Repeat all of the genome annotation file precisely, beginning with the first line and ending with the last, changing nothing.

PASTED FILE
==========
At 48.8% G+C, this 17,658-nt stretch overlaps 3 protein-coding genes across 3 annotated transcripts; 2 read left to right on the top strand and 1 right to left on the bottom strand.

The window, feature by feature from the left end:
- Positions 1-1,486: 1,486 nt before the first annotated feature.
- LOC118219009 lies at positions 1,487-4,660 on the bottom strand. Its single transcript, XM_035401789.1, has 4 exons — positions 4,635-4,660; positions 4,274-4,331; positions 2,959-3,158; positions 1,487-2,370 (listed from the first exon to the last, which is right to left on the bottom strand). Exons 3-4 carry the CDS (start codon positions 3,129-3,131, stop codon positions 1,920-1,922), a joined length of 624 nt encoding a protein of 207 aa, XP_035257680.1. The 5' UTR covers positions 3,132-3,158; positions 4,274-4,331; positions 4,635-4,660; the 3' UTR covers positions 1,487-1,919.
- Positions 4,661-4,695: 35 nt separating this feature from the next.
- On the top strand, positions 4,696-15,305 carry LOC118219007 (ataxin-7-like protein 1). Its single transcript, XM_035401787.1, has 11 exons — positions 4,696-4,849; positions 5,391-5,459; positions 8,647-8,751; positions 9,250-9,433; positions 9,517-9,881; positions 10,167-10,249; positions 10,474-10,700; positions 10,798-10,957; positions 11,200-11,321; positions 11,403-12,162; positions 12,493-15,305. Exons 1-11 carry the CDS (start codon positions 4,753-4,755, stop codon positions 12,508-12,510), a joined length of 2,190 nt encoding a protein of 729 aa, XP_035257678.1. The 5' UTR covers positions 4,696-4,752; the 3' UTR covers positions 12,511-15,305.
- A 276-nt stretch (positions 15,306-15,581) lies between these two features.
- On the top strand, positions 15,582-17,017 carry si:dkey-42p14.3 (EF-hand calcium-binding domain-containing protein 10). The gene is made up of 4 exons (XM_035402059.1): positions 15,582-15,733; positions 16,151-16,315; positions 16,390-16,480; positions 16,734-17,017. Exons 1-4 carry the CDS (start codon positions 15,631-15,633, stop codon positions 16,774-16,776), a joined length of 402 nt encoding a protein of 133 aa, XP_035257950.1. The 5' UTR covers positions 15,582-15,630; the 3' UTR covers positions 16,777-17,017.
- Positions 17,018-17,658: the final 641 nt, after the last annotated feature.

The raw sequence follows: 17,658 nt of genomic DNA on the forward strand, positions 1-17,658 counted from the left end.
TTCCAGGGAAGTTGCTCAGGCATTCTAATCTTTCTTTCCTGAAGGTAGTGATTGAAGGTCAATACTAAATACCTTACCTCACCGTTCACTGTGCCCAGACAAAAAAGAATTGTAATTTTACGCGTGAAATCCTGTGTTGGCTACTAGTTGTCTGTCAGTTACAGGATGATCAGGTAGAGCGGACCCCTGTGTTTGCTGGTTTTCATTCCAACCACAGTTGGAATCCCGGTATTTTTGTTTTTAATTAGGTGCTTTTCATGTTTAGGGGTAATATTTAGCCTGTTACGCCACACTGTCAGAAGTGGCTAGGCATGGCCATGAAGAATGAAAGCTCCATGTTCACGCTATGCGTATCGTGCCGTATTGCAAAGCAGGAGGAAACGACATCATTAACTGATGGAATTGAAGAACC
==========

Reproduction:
At 48.8% G+C, this 17,658-nt stretch overlaps 3 protein-coding genes across 3 annotated transcripts; 2 read left to right on the top strand and 1 right to left on the bottom strand.

The window, feature by feature from the left end:
- Positions 1-1,486: 1,486 nt before the first annotated feature.
- LOC118219009 lies at positions 1,487-4,660 on the bottom strand. Its single transcript, XM_035401789.1, has 4 exons — positions 4,635-4,660; positions 4,274-4,331; positions 2,959-3,158; positions 1,487-2,370 (listed from the first exon to the last, which is right to left on the bottom strand). Exons 3-4 carry the CDS (start codon positions 3,129-3,131, stop codon positions 1,920-1,922), a joined length of 624 nt encoding a protein of 207 aa, XP_035257680.1. The 5' UTR covers positions 3,132-3,158; positions 4,274-4,331; positions 4,635-4,660; the 3' UTR covers positions 1,487-1,919.
- Positions 4,661-4,695: 35 nt separating this feature from the next.
- On the top strand, positions 4,696-15,305 carry LOC118219007 (ataxin-7-like protein 1). Its single transcript, XM_035401787.1, has 11 exons — positions 4,696-4,849; positions 5,391-5,459; positions 8,647-8,751; positions 9,250-9,433; positions 9,517-9,881; positions 10,167-10,249; positions 10,474-10,700; positions 10,798-10,957; positions 11,200-11,321; positions 11,403-12,162; positions 12,493-15,305. Exons 1-11 carry the CDS (start codon positions 4,753-4,755, stop codon positions 12,508-12,510), a joined length of 2,190 nt encoding a protein of 729 aa, XP_035257678.1. The 5' UTR covers positions 4,696-4,752; the 3' UTR covers positions 12,511-15,305.
- A 276-nt stretch (positions 15,306-15,581) lies between these two features.
- On the top strand, positions 15,582-17,017 carry si:dkey-42p14.3 (EF-hand calcium-binding domain-containing protein 10). The gene is made up of 4 exons (XM_035402059.1): positions 15,582-15,733; positions 16,151-16,315; positions 16,390-16,480; positions 16,734-17,017. Exons 1-4 carry the CDS (start codon positions 15,631-15,633, stop codon positions 16,774-16,776), a joined length of 402 nt encoding a protein of 133 aa, XP_035257950.1. The 5' UTR covers positions 15,582-15,630; the 3' UTR covers positions 16,777-17,017.
- Positions 17,018-17,658: the final 641 nt, after the last annotated feature.

The raw sequence follows: 17,658 nt of genomic DNA on the forward strand, positions 1-17,658 counted from the left end.
TTCCAGGGAAGTTGCTCAGGCATTCTAATCTTTCTTTCCTGAAGGTAGTGATTGAAGGTCAATACTAAATACCTTACCTCACCGTTCACTGTGCCCAGACAAAAAAGAATTGTAATTTTACGCGTGAAATCCTGTGTTGGCTACTAGTTGTCTGTCAGTTACAGGATGATCAGGTAGAGCGGACCCCTGTGTTTGCTGGTTTTCATTCCAACCACAGTTGGAATCCCGGTATTTTTGTTTTTAATTAGGTGCTTTTCATGTTTAGGGGTAATATTTAGCCTGTTACGCCACACTGTCAGAAGTGGCTAGGCATGGCCATGAAGAATGAAAGCTCCATGTTCACGCTATGCGTATCGTGCCGTATTGCAAAGCAGGAGGAAACGACATCATTAACTGATGGAATTGAAGAACC